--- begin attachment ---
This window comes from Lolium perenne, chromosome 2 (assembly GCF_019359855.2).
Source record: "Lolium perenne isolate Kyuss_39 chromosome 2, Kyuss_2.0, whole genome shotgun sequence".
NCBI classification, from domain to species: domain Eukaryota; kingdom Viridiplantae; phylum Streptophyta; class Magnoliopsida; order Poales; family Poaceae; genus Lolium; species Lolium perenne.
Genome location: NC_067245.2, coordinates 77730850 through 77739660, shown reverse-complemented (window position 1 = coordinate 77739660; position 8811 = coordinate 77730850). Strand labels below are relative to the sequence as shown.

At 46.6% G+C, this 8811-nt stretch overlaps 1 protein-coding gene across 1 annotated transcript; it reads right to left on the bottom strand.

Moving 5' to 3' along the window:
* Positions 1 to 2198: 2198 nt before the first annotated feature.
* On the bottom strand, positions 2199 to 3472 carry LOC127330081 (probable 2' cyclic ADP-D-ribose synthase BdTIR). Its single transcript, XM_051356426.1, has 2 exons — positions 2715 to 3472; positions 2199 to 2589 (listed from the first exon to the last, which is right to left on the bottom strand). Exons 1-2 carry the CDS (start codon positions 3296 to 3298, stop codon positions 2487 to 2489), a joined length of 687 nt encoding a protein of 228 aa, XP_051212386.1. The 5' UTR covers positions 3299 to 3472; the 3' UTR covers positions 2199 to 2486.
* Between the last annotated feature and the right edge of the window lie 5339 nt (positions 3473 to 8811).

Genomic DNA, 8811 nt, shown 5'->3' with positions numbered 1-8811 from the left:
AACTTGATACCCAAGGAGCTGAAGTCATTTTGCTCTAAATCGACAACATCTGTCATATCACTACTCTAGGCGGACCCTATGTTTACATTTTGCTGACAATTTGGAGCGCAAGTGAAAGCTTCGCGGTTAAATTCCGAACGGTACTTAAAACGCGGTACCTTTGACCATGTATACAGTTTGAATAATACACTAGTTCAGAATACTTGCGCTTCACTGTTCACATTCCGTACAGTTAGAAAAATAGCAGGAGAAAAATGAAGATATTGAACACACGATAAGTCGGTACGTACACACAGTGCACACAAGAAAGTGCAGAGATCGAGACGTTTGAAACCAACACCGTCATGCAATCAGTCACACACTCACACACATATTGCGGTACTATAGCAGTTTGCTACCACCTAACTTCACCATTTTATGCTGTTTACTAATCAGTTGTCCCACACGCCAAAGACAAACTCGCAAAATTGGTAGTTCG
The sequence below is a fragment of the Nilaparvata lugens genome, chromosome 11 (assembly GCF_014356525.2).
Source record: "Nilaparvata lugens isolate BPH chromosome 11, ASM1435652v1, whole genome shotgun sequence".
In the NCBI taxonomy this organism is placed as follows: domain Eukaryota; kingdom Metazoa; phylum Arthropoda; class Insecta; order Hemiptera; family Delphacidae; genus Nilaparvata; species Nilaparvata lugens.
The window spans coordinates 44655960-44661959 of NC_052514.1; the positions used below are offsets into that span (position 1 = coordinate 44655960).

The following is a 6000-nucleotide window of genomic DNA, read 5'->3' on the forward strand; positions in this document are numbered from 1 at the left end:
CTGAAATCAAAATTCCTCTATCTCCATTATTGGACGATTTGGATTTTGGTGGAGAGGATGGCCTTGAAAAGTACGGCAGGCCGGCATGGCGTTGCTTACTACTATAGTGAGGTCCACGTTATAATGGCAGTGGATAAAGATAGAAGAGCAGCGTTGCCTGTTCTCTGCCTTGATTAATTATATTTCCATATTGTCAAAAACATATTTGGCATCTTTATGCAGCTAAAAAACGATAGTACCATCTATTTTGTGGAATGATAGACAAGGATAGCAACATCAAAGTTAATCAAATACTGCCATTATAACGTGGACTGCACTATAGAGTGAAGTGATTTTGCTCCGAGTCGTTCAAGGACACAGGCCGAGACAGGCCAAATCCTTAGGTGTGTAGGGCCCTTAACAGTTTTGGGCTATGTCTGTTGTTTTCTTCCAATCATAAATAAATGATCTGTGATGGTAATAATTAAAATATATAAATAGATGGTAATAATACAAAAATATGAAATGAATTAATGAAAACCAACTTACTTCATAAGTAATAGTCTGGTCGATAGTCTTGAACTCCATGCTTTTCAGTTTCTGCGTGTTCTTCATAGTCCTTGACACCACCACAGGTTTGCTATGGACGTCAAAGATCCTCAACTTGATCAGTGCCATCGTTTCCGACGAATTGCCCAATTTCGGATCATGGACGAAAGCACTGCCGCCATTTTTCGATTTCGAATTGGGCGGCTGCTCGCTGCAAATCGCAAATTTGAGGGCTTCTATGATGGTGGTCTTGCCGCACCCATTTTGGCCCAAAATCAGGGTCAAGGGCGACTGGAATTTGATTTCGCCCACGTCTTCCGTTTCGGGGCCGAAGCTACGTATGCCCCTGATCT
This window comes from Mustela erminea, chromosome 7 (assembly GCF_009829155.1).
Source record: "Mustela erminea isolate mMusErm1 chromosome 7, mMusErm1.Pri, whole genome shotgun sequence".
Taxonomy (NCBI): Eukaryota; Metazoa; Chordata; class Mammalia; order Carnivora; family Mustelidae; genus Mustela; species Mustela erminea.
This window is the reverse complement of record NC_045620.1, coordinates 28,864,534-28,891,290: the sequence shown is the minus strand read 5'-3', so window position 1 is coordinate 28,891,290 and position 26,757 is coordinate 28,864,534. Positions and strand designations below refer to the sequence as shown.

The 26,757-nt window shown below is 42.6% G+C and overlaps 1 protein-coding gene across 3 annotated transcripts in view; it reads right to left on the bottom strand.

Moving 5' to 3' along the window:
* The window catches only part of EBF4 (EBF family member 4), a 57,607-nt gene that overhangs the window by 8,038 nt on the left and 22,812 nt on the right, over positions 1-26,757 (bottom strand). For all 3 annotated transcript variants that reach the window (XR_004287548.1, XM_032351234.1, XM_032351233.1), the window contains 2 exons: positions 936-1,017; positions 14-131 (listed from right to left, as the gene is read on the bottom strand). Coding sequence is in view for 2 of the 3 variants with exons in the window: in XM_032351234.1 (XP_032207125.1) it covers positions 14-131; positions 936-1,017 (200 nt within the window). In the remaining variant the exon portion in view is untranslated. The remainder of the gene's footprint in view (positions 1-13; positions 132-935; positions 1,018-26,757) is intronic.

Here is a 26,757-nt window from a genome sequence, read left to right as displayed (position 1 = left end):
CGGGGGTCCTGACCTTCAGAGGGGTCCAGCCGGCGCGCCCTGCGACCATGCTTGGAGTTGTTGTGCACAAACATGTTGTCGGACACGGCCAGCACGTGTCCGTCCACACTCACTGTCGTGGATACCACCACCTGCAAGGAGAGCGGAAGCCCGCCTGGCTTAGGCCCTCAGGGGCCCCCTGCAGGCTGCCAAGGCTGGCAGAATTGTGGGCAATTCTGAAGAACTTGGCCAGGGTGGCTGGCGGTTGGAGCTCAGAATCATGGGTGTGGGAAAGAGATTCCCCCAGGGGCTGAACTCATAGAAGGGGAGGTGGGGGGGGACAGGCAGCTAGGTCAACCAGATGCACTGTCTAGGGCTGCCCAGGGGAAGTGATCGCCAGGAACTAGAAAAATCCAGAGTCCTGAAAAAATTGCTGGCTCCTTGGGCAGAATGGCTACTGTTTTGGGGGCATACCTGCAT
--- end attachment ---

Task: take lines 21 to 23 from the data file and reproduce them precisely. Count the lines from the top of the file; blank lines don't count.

This window is the reverse complement of record NC_045620.1, coordinates 28,864,534-28,891,290: the sequence shown is the minus strand read 5'-3', so window position 1 is coordinate 28,891,290 and position 26,757 is coordinate 28,864,534. Positions and strand designations below refer to the sequence as shown.

The 26,757-nt window shown below is 42.6% G+C and overlaps 1 protein-coding gene across 3 annotated transcripts in view; it reads right to left on the bottom strand.

Moving 5' to 3' along the window: